Allison's Book Bag

A Move from Sudan to Australia

Posted on: November 17, 2015

Cartwheel moves to a new country with her auntie, and everything is strange: the animals, the plants—even the wind. An old blanket gives Cartwheel comfort when she’s sad—and a new blanket just might change her world.

The above description comes from inside jacket flap of My Two Blankets, CBCA Picture Book of the Year 2015. Set in Australia, this multicultural story is written by Irena Kobald, an immigrant to Australia. It’s illustrated by Kate Greenaway medalist Freya Blackwood, a native to Australia. Tomorrow I’ll review My Two Blankets. Save the date: November 18!


Biographical information that I could find online about author Irena Kobald was limited. She teaches aboriginal children in Australian outback communities. The children she teaches use English as a fifth language. Besides being a teacher and a writer, Kobald has a Masters in Russian.

As the daughter of a painter and an architect, Illustrator Freya Blackwood was encouraged to draw from a young age. She earned a degree in Visual Communications and then worked for several years in the film industry in Australia and in New Zealand. She now lives back in Orange, New South Wales, Australia with her daughter Ivy, their rather naughty whippet Pivot, and four noisy chickens.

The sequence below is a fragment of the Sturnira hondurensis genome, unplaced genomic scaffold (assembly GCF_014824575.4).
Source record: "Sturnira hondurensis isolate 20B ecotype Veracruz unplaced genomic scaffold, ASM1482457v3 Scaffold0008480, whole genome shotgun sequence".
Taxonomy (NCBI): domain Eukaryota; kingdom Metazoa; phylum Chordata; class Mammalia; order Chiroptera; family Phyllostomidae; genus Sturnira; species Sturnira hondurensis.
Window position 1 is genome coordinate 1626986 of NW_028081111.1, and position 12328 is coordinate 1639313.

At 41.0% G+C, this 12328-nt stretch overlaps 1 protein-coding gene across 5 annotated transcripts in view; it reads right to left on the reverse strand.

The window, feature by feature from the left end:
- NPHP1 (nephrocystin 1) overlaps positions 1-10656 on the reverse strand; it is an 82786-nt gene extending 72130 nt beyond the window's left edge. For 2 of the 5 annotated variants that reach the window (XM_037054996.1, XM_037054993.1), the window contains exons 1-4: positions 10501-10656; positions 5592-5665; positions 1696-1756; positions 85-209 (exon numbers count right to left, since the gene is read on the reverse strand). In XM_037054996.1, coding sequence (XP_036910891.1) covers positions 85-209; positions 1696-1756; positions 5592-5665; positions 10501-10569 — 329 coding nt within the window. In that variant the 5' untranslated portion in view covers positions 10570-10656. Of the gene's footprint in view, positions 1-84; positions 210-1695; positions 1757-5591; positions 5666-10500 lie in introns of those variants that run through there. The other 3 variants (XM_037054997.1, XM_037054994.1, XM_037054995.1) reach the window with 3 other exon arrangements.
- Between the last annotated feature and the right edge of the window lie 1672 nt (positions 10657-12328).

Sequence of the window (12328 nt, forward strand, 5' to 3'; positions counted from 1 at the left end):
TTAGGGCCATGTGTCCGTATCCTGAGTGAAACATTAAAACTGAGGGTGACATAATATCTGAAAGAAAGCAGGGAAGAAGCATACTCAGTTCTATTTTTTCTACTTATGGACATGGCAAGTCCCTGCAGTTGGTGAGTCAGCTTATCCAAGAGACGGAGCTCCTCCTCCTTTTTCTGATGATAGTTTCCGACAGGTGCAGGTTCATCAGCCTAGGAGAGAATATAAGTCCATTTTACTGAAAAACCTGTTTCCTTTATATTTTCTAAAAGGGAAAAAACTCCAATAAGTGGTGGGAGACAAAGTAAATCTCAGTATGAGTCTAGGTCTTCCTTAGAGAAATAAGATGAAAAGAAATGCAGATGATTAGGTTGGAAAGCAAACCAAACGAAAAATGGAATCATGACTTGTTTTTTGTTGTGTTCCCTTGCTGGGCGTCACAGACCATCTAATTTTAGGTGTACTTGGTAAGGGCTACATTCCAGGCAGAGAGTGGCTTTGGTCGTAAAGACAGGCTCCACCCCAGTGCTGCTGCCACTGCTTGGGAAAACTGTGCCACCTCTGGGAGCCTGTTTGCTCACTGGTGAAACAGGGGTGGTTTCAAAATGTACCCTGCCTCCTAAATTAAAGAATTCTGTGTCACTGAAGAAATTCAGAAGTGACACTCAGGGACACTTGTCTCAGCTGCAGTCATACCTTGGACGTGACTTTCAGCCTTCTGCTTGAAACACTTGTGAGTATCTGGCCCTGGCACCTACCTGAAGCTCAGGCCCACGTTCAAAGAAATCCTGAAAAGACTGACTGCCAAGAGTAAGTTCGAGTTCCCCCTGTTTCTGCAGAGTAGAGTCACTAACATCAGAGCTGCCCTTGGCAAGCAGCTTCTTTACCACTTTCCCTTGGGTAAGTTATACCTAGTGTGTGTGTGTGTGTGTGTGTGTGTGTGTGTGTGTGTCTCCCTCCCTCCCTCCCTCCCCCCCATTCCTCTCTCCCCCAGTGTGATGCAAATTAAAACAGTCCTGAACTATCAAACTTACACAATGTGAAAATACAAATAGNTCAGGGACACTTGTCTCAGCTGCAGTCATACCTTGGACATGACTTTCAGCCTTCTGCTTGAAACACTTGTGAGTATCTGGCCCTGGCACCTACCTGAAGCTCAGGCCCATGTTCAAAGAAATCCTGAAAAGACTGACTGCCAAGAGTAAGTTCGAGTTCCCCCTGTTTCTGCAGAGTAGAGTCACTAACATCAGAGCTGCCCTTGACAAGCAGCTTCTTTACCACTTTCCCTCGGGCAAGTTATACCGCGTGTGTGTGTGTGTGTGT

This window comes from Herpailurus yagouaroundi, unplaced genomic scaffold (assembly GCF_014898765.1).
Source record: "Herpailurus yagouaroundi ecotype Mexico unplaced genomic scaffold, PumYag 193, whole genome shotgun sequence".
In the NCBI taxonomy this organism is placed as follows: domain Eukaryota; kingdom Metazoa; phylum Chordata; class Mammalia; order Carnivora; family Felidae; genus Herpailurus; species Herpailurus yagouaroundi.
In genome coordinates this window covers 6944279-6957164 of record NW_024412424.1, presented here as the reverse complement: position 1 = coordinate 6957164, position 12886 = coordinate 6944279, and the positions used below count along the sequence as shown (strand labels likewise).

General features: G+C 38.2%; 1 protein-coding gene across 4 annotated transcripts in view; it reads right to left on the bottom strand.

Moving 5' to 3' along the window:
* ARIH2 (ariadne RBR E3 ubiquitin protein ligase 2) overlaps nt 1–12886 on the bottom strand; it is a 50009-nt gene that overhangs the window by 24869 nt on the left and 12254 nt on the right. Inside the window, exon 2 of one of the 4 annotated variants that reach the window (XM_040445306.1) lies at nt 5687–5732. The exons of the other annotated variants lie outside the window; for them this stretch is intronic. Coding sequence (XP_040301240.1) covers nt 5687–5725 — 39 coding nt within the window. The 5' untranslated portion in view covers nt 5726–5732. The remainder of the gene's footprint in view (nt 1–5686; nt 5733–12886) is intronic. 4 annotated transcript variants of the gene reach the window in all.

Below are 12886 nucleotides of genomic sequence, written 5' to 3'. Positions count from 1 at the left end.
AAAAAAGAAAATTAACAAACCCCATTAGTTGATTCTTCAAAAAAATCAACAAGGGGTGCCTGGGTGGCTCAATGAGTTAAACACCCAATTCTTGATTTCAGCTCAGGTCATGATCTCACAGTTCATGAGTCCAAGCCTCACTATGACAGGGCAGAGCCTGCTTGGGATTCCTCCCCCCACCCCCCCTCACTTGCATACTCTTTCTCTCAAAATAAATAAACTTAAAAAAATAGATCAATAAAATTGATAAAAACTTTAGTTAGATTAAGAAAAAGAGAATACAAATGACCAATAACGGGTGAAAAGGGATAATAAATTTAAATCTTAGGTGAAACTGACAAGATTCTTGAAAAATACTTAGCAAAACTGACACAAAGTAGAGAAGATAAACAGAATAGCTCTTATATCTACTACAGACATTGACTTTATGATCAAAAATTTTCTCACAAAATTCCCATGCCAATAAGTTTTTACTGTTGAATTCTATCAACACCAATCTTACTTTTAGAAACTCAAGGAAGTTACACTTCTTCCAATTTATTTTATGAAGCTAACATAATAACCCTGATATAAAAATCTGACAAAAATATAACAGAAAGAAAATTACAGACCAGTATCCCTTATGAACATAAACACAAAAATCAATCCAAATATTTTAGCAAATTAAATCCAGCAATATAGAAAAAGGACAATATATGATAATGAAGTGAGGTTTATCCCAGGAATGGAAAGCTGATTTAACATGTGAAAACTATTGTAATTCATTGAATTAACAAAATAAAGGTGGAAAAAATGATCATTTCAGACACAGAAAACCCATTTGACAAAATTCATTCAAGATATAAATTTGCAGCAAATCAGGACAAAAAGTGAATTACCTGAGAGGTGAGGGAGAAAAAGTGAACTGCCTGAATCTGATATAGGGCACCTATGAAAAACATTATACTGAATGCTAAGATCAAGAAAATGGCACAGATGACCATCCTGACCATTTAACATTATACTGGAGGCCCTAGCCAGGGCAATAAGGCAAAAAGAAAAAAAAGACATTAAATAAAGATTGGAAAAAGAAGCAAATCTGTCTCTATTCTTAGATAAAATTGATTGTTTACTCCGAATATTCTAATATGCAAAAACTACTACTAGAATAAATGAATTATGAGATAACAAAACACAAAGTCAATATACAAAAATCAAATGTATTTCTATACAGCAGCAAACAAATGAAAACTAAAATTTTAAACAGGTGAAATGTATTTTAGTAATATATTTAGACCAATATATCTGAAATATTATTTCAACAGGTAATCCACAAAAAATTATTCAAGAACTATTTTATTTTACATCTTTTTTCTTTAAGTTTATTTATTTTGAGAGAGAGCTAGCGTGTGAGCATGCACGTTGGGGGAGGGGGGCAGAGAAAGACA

You can find her blog online and it contains a post about My Two Blankets. Blackwood writes about how the metaphorical blanket was a difficult concept to illustrate and took her a long time to solve. However, she attracted to the idea of a visual interpretation of feelings, sounds and words. “As with any concept requiring interpretation, there are endless different visual solutions and everyone has a different idea of what works the best. This would have been a great book to give to several illustrators to see what each came up with. I’d love to see other peoples’ takes on the concept.”